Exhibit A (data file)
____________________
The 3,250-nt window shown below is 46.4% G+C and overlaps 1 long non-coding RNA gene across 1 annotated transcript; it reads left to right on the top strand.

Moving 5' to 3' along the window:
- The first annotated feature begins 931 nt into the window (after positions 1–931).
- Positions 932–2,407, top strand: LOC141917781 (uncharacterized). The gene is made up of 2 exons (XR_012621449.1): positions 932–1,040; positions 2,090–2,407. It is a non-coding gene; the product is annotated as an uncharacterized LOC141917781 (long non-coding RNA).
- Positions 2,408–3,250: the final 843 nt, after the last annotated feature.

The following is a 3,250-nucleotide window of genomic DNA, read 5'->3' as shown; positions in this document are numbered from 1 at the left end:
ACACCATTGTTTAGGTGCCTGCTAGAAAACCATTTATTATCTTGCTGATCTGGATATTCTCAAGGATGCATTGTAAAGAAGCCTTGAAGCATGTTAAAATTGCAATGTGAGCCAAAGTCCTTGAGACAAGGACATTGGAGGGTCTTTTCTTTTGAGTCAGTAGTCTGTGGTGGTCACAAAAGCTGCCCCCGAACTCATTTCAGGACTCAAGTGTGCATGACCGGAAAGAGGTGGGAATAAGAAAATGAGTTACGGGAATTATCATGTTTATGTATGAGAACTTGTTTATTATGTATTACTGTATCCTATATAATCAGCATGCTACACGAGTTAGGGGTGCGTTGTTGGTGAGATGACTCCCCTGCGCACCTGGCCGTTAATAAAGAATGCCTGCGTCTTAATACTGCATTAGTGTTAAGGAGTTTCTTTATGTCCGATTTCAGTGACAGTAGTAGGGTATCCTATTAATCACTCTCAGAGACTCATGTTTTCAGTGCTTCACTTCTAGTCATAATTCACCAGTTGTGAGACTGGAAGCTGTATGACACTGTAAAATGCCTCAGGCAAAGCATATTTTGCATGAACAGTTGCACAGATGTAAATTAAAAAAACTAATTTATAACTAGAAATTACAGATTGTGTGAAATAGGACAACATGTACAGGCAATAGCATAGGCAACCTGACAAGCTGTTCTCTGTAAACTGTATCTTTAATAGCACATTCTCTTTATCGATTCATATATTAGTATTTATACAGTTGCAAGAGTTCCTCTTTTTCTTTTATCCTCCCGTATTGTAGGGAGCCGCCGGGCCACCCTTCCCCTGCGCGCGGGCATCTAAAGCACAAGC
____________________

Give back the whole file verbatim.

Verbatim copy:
The 3,250-nt window shown below is 46.4% G+C and overlaps 1 long non-coding RNA gene across 1 annotated transcript; it reads left to right on the top strand.

Moving 5' to 3' along the window:
- The first annotated feature begins 931 nt into the window (after positions 1–931).
- Positions 932–2,407, top strand: LOC141917781 (uncharacterized). The gene is made up of 2 exons (XR_012621449.1): positions 932–1,040; positions 2,090–2,407. It is a non-coding gene; the product is annotated as an uncharacterized LOC141917781 (long non-coding RNA).
- Positions 2,408–3,250: the final 843 nt, after the last annotated feature.

The following is a 3,250-nucleotide window of genomic DNA, read 5'->3' as shown; positions in this document are numbered from 1 at the left end:
ACACCATTGTTTAGGTGCCTGCTAGAAAACCATTTATTATCTTGCTGATCTGGATATTCTCAAGGATGCATTGTAAAGAAGCCTTGAAGCATGTTAAAATTGCAATGTGAGCCAAAGTCCTTGAGACAAGGACATTGGAGGGTCTTTTCTTTTGAGTCAGTAGTCTGTGGTGGTCACAAAAGCTGCCCCCGAACTCATTTCAGGACTCAAGTGTGCATGACCGGAAAGAGGTGGGAATAAGAAAATGAGTTACGGGAATTATCATGTTTATGTATGAGAACTTGTTTATTATGTATTACTGTATCCTATATAATCAGCATGCTACACGAGTTAGGGGTGCGTTGTTGGTGAGATGACTCCCCTGCGCACCTGGCCGTTAATAAAGAATGCCTGCGTCTTAATACTGCATTAGTGTTAAGGAGTTTCTTTATGTCCGATTTCAGTGACAGTAGTAGGGTATCCTATTAATCACTCTCAGAGACTCATGTTTTCAGTGCTTCACTTCTAGTCATAATTCACCAGTTGTGAGACTGGAAGCTGTATGACACTGTAAAATGCCTCAGGCAAAGCATATTTTGCATGAACAGTTGCACAGATGTAAATTAAAAAAACTAATTTATAACTAGAAATTACAGATTGTGTGAAATAGGACAACATGTACAGGCAATAGCATAGGCAACCTGACAAGCTGTTCTCTGTAAACTGTATCTTTAATAGCACATTCTCTTTATCGATTCATATATTAGTATTTATACAGTTGCAAGAGTTCCTCTTTTTCTTTTATCCTCCCGTATTGTAGGGAGCCGCCGGGCCACCCTTCCCCTGCGCGCGGGCATCTAAAGCACAAGC